The more difficult bit is the prioritisation: I’m spoilt for choice and three weeks into the course, I haven’t really had enough time to know what I would like to specialise in longer-term.  One of the faculty members last week was discouraging a “strategic” approach to learning that aimed to choose a set of options that would maximise grades for a given input.  I do want a strategic approach, but one that takes in as diverse a range as possible of linguistics without becoming undoably broad, includes the interests that I already have, leaves space for things that I might yet become interested in, and keeps my future options open.

Second week

Picture of a pig wallowing in muckI’m in hog heaven.  This week, I’ve been to a seminar on sign language impairments, learned some Lindy Hop, signed up for Korean classes and an interdisciplinary conference, hosted a queer theory/mediaeval art lecture screening in college and eaten home-made kimchi.  And I’ve met warm, inspiring, thoughtful people in college and the department.  I only had one evening with my partner – which is not enough and needs to change! – but overall this is everything I hoped for, and more.

Despite all the extra-curricular activity, most of my time has been spent on the course.  And as it’s second week, the first signs of storming have emerged: the inevitable group negotiation of roles, boundaries and mutual expectations.

The boundaries are appearing at all levels: the implicit rules of the group, but also theoretical boundaries between sub-disciplines, between sounds and meanings.  I’m  tripping over them: using the wrong explanatory framework, focusing on a phonetic distinction in a phonology class, confusing grammatical case with syntactic function.   I feel like I’m learning a whole set of new languages and at the same time trying to figure out what they have in common, and why the differences are important.  The linguistics of linguistics, if you like.  (Stop me if you think I’ve just spiralled up my own academic backside!)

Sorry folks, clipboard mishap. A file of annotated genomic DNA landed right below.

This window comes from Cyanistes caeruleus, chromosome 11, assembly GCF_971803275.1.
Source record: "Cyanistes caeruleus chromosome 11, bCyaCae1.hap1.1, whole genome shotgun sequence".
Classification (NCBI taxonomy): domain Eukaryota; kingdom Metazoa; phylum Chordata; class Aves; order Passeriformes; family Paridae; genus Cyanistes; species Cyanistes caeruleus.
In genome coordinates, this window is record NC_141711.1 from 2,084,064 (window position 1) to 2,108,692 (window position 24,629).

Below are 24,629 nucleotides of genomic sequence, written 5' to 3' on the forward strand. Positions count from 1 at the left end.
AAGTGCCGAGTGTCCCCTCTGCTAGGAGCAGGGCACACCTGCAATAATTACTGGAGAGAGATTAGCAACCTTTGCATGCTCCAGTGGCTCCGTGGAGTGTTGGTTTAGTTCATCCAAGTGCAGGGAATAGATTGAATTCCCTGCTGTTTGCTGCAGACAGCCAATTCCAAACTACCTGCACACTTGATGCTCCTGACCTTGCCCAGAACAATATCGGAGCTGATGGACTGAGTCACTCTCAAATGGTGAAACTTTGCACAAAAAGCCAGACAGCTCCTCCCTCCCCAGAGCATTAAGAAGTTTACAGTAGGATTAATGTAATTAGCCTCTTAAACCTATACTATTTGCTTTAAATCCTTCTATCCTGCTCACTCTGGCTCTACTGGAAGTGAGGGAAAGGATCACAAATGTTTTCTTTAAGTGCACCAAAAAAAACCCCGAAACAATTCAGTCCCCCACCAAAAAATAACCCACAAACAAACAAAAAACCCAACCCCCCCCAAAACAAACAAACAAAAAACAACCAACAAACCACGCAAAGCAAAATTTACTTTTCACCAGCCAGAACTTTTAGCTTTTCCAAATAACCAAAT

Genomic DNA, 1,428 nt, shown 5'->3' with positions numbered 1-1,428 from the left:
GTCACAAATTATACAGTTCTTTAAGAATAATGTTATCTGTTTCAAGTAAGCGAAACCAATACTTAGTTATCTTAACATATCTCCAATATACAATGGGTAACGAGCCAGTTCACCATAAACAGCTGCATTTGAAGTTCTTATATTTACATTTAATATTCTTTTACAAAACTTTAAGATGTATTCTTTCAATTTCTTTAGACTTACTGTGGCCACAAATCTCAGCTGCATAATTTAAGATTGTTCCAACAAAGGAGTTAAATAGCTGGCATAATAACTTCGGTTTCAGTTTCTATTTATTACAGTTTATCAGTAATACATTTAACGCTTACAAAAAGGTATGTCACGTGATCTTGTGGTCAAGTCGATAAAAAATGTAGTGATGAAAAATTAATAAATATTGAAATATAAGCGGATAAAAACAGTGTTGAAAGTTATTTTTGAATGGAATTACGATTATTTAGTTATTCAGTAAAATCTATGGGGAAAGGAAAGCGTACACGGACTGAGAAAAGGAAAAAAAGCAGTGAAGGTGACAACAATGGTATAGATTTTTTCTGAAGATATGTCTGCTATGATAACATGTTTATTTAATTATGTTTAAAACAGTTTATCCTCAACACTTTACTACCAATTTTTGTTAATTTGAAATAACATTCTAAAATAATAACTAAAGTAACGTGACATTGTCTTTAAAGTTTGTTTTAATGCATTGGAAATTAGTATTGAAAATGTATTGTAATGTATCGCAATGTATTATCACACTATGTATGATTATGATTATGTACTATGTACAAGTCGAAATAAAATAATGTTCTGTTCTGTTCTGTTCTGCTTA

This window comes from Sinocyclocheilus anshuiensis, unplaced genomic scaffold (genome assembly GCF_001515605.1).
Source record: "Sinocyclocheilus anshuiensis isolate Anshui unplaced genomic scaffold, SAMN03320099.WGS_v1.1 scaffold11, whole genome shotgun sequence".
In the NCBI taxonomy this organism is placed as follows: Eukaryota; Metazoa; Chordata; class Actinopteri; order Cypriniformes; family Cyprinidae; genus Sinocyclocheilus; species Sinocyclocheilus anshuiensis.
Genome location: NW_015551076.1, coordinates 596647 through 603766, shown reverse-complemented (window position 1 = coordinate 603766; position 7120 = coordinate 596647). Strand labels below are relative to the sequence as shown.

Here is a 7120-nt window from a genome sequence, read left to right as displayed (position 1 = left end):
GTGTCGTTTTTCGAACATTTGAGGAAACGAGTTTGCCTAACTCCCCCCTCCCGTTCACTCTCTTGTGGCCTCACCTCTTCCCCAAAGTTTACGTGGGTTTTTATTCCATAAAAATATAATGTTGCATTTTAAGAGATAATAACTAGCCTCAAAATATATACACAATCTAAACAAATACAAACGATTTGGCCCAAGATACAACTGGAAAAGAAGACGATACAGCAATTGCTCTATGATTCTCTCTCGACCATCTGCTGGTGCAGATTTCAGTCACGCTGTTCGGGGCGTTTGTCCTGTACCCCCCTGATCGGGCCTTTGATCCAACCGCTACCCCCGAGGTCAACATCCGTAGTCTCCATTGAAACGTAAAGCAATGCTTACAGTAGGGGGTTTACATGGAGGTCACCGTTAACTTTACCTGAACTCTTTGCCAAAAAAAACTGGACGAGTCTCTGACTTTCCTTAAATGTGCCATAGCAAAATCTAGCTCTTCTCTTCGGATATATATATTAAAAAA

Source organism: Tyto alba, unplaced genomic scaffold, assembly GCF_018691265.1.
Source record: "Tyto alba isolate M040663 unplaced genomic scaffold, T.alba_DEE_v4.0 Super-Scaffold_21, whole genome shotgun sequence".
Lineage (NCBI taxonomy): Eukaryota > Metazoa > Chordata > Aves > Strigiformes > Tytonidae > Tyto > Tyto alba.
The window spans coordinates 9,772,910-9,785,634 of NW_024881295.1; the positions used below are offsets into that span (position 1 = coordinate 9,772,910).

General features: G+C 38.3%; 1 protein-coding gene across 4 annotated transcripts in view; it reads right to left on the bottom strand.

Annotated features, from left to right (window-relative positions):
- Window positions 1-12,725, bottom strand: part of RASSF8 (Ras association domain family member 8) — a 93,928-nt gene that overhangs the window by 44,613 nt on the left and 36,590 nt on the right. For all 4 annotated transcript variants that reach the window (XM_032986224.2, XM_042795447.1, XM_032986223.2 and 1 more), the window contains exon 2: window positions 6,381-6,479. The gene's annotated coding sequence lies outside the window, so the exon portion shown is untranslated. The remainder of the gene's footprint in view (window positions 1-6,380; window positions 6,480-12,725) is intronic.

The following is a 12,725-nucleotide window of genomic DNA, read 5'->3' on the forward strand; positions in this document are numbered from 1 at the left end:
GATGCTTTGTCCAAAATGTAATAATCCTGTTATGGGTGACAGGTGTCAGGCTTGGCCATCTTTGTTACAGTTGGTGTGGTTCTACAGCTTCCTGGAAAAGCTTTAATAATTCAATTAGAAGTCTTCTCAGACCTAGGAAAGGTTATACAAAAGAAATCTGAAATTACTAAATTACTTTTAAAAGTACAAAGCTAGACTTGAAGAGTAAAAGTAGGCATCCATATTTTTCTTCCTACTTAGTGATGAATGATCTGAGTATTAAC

This is an adult learning environment and I’m responsible for my own learning.  It’s my job to draw my own map of the subject and make sense of it.  I see many parallels between postgraduate study and my last role: the need to handle ambiguity, understand multiple competing representations and perspectives, choose a course of action and justify it in the wider context, and have the same conversation in different ways with different stakeholders.  But this is also a structured foundation programme with classes and homework.  There’s real temptation to pretend I’m back at school and hand responsibility back to the faculty.

As you would expect, the course tutors have different styles, preferences and approaches which overlay the differences in the subject matter, and I’ve realised this week that these differences are actually very helpful.  The variety provides an opportunity for comparison, and therefore to build hypotheses about what’s driving it and what’s going to be important in the long run.   For me, the best approach so far is where the tutor’s assumptions are clearly stated and tested, and where the structure of teaching supports me to distinguish between the core concepts of the subject, the competing theoretical approaches and a tutor’s personal academic viewpoint.  But where that isn’t as clear for any reason, I now have a framework and some tools to engage in discussion with the tutors and build my understanding: my own personal contribution to the storming.

So I’m looking forward to third week, but it’s still early days and I’m sure that I’m not noticing loads of stuff.  What do you think?  What have I missed?